Child deaths at National District Hospital, Free State: one a month is better than one a week
Background: The United Nations set a two-thirds reduction in child mortality between 1990 and 2015 in the Millennium Development Goals (MDGs) of 2000. The National Department of Health (NDoH) introduced strategies to achieve these MDGs, which included new vaccines, better HIV care and training of healthcare workers. This study investigated whether the strategies implemented by the NDoH decreased child mortality (MDG 4) at National District Hospital (NDH).
Method: A retrospective file review was done on all children that died in NDH from 2008 to 2015. Data were collected from patient files and ChildPIP data forms. Deaths before and after the implementation of the strategies were compared.
Results: A total of 209 children died during the study period. The mortality rate decreased from 47 per thousand admissions and stabilised at 15 per thousand admissions for the past five years. Deaths due to acute gastroenteritis decreased from 67% of the total to less than 40%. Pneumonia as the main cause of death decreased from 44 during the 2008–2010 period to 19 during the 2011–2015 period. More than 90% of the children who died were malnourished. There was no statistically significant improvement in the malnutrition rates during the study periods (p = 0.85).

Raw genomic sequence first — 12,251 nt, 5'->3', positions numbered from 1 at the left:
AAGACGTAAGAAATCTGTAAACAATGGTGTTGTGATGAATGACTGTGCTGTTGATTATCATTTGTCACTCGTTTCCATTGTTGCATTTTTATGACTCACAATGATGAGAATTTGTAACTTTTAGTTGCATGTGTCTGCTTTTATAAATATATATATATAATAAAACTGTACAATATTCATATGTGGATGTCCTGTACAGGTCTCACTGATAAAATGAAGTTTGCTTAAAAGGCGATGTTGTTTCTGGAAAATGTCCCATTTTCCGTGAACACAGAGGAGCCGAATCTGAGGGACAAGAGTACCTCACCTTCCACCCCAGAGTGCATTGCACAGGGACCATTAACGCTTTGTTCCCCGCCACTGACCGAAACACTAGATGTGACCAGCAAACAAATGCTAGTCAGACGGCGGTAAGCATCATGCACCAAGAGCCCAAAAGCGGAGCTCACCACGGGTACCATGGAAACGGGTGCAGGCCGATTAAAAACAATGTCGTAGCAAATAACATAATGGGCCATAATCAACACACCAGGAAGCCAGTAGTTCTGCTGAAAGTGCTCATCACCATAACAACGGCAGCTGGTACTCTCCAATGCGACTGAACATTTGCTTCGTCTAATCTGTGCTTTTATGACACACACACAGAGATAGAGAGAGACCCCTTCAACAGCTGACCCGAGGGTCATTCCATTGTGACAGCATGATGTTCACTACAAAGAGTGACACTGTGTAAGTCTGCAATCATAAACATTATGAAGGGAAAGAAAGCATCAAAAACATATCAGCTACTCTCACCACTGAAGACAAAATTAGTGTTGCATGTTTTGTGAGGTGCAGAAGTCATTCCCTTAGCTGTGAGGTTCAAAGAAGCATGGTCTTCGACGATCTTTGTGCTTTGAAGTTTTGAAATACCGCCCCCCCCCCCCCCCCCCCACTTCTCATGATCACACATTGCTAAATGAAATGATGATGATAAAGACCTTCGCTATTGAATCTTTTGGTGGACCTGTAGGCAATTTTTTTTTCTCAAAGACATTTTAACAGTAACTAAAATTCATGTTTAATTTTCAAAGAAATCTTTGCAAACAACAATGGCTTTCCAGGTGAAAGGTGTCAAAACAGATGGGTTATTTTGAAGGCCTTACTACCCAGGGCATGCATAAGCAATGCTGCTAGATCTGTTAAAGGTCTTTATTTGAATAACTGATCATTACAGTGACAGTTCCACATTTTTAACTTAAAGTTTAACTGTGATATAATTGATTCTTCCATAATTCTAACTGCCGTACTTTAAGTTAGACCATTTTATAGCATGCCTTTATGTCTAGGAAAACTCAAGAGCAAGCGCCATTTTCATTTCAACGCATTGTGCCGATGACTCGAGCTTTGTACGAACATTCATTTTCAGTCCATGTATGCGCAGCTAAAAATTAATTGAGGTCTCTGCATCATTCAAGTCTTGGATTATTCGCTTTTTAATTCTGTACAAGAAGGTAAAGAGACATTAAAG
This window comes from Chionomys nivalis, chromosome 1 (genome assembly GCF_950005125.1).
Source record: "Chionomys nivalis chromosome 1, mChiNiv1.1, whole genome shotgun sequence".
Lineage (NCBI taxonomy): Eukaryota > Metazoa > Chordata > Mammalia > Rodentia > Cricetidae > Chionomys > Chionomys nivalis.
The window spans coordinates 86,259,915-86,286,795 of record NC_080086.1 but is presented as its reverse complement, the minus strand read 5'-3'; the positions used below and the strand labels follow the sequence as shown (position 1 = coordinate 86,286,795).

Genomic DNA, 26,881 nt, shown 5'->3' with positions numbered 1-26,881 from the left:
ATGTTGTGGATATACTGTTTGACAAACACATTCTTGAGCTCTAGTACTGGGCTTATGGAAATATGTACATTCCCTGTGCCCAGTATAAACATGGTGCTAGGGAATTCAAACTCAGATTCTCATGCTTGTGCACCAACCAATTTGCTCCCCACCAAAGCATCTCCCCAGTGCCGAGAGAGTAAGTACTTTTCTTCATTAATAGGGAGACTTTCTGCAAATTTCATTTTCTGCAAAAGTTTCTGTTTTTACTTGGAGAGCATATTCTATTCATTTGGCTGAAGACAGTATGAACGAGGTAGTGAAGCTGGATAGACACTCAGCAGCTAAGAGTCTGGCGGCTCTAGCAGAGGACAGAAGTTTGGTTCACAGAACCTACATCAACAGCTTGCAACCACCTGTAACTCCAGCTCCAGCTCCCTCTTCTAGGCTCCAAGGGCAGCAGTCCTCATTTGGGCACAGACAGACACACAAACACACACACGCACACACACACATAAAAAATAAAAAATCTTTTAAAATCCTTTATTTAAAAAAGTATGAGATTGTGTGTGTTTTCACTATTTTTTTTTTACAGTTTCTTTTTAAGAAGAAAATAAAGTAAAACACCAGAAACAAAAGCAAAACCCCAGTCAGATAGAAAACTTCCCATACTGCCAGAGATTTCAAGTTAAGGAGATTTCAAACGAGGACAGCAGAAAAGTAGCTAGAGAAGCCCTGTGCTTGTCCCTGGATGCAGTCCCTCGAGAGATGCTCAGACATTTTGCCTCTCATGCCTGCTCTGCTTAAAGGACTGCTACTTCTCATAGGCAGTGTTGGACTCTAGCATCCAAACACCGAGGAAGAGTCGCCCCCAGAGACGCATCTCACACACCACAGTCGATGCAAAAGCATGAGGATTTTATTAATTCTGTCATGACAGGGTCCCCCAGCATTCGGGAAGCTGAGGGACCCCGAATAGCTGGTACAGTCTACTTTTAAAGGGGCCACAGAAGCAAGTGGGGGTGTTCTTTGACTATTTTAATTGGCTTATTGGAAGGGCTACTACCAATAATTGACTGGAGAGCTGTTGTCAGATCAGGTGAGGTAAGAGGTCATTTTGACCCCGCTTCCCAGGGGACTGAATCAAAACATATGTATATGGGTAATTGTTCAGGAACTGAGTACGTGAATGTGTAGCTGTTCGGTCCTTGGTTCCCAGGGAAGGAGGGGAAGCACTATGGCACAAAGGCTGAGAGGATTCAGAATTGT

Conclusion: Child deaths decreased from one a week to one a month at NDH. Strategies to meet the MDG 4 targets, like the introduction of the Rotavirus and Pneumococcal vaccine, the scale-up of anti-retroviral treatment and Prevention of Mother to Child transmission of HIV and better Integrated Management of Childhood Illness training all contributed to the better outcome.
Keywords: child deaths, gastroenteritis, health strategies, HIV, malnutrition, Millennium Development Goal 4